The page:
Introduction ECMO is a resource intense treatment offered to the sickest patients with significant short term mortality for certain diagnoses. We aimed to investigate longer term survival rates and late deaths.
Methods This study was registered as an audit. A list of all patients receiving ECMO support since the service was established in 1992 was downloaded from the local ECMO database. The UK National Health Service number was used to trace patients' survival status via the UK Care Record Service, which routinely provides this information for hospital information services. Patients were classified according to diagnosis. Late death was defined as death >90 days after ECMO, since many patients were discharged to other intensive care units. Medical records of all 48 ‘late death’ patients were accessed to establish the cause of death.
Results Included were 741 children of which 274 (36.9%) died early, and 48 (6.5%) died late, >90 days after ECMO. Overall 5 year actuarial survival rates were: meconium (MAS) (n=122) 87%, congenital diaphragmatic hernia (CDH) (n=49) 42%, other neonatal (n=120) 52%, paediatric viral (n=68) 67%, paediatric bacterial (n=54) 61%, other paediatric respiratory (n=38) 54%, congenital heart disease (CDH) (n=169) 32% and cardiomyopathy/myocarditis (CM) (n=121) 57%. Late deaths occurred in all groups (1.8% up to 14.3%) depending on diagnosis. The odds (OR) of late death was highest for: CDH 14.3% (n=8) OR 6.6 (95% CI 1.6, 26.7) (p<0.01) and CM 10.7% (n=13), OR 4.8 (95% CI 1.3, 17.2) (p=0.02). Of 48 late deaths, medical records of 2 patients (1 respiratory and 1 cardiac) had insufficient information about peri-mortem events. Of 24 late deaths in respiratory patients, 17 had primary respiratory cause and 6 died from co morbid conditions (including neurological injury). Of 22 late deaths in cardiac patients 17 had a primary cardiac cause (including rejection and heart failure) and 4 died from co morbid conditions.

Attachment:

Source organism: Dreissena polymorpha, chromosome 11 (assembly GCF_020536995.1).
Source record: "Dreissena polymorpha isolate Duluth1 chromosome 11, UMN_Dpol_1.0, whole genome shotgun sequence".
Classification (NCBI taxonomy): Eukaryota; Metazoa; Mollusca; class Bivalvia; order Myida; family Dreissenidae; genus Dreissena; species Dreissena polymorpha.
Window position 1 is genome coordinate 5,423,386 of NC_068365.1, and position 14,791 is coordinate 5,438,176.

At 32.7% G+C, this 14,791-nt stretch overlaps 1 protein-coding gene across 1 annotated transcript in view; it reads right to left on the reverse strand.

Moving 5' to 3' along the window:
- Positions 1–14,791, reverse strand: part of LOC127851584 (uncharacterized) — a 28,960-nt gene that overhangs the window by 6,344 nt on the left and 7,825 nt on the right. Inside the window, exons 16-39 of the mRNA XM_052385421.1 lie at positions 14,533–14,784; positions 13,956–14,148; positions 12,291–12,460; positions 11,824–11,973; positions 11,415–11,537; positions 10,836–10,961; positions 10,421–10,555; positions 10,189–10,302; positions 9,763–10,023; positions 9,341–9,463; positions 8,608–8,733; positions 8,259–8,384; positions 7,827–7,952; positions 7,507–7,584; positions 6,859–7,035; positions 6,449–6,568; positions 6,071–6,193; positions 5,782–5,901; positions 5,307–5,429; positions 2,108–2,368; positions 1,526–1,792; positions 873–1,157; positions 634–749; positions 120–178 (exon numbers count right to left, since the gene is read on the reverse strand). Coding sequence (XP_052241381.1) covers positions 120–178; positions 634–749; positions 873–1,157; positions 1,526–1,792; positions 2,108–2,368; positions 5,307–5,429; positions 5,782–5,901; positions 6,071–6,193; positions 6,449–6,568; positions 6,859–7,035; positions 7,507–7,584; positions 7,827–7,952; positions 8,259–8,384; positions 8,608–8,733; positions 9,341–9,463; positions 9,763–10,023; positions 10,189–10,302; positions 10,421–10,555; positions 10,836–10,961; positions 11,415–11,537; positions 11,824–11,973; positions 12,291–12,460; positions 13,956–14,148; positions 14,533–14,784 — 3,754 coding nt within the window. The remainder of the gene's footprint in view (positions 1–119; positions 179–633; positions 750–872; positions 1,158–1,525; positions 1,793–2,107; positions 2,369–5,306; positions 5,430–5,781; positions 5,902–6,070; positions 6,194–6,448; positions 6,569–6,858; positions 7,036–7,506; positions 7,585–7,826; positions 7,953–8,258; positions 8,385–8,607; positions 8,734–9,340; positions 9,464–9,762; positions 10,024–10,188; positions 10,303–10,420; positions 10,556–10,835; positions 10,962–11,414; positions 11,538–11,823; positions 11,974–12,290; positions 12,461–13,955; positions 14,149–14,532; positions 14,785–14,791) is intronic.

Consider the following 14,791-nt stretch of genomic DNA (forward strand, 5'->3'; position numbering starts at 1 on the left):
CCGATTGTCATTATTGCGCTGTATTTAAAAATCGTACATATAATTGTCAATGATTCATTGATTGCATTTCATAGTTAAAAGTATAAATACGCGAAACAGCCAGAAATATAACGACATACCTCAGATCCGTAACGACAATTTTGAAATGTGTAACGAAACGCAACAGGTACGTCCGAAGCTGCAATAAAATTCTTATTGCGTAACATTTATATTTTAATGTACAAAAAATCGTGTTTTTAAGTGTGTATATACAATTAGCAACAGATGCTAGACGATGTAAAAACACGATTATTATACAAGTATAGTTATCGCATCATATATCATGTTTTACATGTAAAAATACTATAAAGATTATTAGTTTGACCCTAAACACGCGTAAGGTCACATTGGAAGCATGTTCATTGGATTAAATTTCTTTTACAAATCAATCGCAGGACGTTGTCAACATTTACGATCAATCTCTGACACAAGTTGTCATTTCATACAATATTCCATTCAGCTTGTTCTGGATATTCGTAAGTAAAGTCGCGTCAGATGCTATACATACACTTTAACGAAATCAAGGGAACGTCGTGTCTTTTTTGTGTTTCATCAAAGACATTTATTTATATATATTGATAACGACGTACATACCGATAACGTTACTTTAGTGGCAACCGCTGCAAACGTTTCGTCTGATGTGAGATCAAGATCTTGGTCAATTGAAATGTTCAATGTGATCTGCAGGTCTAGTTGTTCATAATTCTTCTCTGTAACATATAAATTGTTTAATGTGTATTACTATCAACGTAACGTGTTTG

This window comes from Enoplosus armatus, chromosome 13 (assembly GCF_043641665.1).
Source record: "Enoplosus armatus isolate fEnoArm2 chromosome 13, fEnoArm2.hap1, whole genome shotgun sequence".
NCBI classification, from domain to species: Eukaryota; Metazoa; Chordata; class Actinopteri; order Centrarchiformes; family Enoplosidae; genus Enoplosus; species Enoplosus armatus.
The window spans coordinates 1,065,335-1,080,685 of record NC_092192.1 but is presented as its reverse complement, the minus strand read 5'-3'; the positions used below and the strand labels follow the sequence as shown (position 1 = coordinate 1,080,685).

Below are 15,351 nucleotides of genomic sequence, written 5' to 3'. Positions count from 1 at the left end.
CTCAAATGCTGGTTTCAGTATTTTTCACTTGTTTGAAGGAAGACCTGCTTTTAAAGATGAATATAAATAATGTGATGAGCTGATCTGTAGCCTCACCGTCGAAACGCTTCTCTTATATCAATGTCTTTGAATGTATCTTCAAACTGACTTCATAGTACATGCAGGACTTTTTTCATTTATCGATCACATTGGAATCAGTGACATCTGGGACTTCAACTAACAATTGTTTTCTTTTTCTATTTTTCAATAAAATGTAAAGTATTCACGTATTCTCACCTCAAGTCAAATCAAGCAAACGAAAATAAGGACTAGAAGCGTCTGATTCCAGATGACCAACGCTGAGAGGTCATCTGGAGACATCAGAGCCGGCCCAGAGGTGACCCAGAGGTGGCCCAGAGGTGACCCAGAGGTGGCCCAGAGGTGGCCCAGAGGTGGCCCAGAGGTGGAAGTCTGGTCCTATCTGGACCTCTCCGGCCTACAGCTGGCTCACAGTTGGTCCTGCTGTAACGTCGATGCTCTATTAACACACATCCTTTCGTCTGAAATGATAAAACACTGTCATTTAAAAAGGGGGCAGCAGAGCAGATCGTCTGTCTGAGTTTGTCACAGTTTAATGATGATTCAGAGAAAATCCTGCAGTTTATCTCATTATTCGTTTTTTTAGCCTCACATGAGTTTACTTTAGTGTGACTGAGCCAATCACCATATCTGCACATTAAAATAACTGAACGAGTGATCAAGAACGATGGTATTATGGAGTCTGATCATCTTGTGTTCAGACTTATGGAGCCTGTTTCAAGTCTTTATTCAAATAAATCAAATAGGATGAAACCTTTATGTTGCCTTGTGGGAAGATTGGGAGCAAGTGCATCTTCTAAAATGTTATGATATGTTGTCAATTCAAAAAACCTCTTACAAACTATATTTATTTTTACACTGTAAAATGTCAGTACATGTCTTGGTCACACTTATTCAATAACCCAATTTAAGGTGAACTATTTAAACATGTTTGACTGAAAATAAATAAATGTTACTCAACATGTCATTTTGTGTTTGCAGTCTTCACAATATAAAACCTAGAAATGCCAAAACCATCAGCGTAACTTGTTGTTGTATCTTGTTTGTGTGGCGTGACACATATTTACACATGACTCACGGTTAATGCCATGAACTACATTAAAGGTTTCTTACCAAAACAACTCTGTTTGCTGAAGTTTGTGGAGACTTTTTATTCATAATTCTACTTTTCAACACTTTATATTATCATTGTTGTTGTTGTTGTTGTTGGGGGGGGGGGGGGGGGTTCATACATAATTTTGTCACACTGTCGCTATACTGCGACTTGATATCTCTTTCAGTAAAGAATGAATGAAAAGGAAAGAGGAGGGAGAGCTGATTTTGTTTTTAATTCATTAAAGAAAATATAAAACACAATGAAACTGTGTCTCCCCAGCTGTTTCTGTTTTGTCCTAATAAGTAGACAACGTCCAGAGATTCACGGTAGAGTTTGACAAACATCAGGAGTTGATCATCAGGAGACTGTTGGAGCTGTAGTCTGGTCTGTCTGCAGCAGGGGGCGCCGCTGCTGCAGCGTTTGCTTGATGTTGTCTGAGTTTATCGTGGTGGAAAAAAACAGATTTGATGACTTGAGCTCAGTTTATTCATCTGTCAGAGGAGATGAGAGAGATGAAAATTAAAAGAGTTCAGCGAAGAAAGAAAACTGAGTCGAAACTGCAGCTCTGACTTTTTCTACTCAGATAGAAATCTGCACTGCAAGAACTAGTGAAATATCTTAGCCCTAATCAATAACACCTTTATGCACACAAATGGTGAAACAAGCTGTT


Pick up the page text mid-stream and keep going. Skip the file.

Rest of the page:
Conclusion Although the majority of deaths were early, a late attrition was observed in ECMO patients. Late deaths were more prevalent in complex children related to underlying long term conditions such as CDH, prematurity, cardiac transplant and congenital heart disease.
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